What are the main arguments in Bacon's "Of Superstition?" Is there a counterargument?

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Bacon, in short, argues that superstition—by which, we should be clear, he means Catholicism—is a corrupting influence in society. He goes so far as to say that even atheism is better than superstition, because, in his words, it is "better to have no opinion of God at all, than such...

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an opinion as is unworthy of him." Atheism at least leaves open the possibility that a man might embrace philosophy, laws, and other avenues for critical thought, whereas superstition blunts these things. He argues that superstition is a corrupting influence on the minds of men, leading them to shape their observations and theories about the workings of nature around already-held beliefs, rather than the other way around.

In other words, Bacon sees superstition as antithetical to the process of inductive reasoning and critical thinking he so valued. Ultimately, superstition actually deformed the very religious belief it was supposed to buttress. So superstition, in Bacon's view, was destructive to man's intellectual, religious, and civil life. His counterargument, such as it is, is that in eliminating superstition from religion, people should be careful not to quash belief itself:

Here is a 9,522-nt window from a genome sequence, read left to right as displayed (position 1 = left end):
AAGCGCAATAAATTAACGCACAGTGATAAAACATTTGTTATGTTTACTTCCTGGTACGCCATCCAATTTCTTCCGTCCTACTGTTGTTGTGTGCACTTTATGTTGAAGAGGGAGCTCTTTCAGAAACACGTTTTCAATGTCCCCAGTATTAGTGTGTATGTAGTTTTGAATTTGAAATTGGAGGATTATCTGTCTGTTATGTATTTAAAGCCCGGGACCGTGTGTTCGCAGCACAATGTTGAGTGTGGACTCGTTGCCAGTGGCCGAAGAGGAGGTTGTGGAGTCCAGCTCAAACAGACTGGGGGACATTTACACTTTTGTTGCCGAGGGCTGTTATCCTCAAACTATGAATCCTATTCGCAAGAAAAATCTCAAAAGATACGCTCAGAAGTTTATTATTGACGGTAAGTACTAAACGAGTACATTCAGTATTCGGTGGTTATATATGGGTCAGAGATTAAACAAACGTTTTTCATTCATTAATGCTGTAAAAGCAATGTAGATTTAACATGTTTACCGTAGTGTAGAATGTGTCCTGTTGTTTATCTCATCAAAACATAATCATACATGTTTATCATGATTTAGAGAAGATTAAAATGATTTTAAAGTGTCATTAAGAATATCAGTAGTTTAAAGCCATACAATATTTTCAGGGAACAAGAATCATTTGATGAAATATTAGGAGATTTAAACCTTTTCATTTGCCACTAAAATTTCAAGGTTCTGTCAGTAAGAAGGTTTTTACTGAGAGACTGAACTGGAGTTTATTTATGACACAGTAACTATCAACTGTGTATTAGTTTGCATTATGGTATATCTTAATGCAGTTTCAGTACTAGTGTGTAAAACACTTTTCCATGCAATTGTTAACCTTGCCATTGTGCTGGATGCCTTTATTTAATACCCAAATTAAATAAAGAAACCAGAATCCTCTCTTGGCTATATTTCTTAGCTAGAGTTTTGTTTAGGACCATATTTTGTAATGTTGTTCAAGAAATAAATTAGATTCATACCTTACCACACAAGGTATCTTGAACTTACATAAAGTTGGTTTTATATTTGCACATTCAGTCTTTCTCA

There is a superstition in avoiding superstition, when men think to do best if they go furthest from the superstition formerly received; therefore care would be had that (as if fareth in ill purgings) the good be not taken away with the bad; which commonly is done when the people is the reformer.

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